National New Deal Treasure: The Search For Lost Art

National Public Radio’s Brian Naylor recently offered this terrific – but unsettling – piece about  all the art gone missing from the New Deal era, and the federal government’s effort to recover it.   So if anyone sees a suspicious tag at an antique shop….!

New Deal Treasure: Government Searches For Long-Lost Art


John Sloan's Fourteenth Street at Sixth AvenueAt the height of the Great Depression, President Franklin Roosevelt enacted a raft of New Deal programs aimed at giving jobs to millions of unemployed Americans; programs for construction workers and farmers — and programs for writers and artists.

“Paintings and sculpture were produced, murals were produced and literally thousands of prints,” says Virginia Mecklenburg, chief curator at the Smithsonian American Art Museum.

The GSA recovered Anne Fletcher’sIris Garden after its then-owner watched an episode of PBS’sAntiques Roadshow and realized the painting was actually a WPA piece.

Courtesy of the U.S. GSA Fine Arts Program

In all, hundreds of thousands of works were produced by as many as 10,000 artists. But in the decades since, many of those works have gone missing — lost or stolen, they’re now scattered across the country.

A Transformative Time For American Artists

The biggest New Deal art program was the Works Progress Administration Federal Art Project. Artists could earn up to $42 a week, as long as they produced something.

Mecklenburg says it was a transformative time for the artists: “The idea for an artist to be able to work through a problem, to work through ideas, you know, that’s golden. So it was a very special moment, and one that really has not ever been repeated.”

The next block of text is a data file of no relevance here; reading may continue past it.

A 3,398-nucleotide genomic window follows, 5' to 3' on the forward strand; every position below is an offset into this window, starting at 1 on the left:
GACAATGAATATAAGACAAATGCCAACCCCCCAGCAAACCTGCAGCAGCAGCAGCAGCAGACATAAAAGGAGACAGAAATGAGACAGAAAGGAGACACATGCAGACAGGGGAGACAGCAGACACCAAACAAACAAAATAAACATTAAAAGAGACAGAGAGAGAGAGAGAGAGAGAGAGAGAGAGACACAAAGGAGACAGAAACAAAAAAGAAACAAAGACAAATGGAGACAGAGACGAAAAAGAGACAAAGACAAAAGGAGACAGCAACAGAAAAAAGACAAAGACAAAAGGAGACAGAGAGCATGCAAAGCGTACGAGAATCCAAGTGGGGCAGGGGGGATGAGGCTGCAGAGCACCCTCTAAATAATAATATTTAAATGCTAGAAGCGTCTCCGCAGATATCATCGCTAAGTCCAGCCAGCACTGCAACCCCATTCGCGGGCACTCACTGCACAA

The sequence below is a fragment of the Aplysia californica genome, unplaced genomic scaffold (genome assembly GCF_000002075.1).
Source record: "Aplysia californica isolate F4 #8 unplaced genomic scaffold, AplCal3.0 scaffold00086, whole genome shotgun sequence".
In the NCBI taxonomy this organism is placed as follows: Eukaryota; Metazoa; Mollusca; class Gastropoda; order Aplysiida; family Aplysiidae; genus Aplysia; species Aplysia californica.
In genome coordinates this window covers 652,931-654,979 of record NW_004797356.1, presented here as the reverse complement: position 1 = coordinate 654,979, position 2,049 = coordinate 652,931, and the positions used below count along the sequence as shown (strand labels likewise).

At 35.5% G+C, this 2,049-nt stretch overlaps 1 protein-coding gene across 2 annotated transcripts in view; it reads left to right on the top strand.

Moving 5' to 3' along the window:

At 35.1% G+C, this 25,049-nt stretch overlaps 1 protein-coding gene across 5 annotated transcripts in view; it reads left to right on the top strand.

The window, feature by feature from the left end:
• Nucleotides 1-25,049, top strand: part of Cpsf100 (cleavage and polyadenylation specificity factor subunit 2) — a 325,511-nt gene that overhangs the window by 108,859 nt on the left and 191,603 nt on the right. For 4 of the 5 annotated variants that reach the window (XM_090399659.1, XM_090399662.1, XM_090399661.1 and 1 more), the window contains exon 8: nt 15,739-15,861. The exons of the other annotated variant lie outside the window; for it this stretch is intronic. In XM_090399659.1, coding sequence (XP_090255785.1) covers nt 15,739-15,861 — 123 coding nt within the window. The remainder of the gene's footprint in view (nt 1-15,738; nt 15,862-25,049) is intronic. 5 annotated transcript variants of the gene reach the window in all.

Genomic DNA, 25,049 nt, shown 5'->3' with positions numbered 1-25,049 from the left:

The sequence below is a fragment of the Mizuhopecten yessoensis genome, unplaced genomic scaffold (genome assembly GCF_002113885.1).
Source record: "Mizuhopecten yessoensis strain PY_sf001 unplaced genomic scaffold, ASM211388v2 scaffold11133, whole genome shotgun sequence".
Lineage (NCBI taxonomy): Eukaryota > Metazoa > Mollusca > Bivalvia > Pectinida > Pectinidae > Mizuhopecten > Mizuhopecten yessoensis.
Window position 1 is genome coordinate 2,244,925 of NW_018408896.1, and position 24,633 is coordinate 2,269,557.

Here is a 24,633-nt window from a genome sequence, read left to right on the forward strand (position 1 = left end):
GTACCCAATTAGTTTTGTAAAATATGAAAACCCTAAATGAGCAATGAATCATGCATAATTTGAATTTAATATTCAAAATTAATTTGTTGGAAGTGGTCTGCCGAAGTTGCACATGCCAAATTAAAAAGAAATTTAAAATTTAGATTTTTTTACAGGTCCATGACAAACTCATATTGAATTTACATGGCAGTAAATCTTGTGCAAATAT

To qualify for the work, however, you had to prove yourself as an artist and you had to show you were poor. Mecklenburg spoke to two brothers-in-law who were in the program.

She says, “One of them was saying, you know, you had to prove you were penniless — he said it hurt your dignity. And the other one was so cavalier and devil-may-care about it. He said: Oh, you know, if you thought the relief worker was coming to check out if you had an iron, or anything else that looked like it was of value, you just ran it over to the neighbor’s apartment so it looked like you didn’t have any possessions at all. It’s about as human a story as we’ve ever come up with in the art world.”

The GSA’s Brian Miller holds Andrew Winter’s Gulls at Monhegan(click here for a closer look). The painting will be sent to the U.S. Embassy in Croatia as part of the State Department’s Art in Embassies program.

Brian Naylor/NPR

Every Recovered Painting Has A Story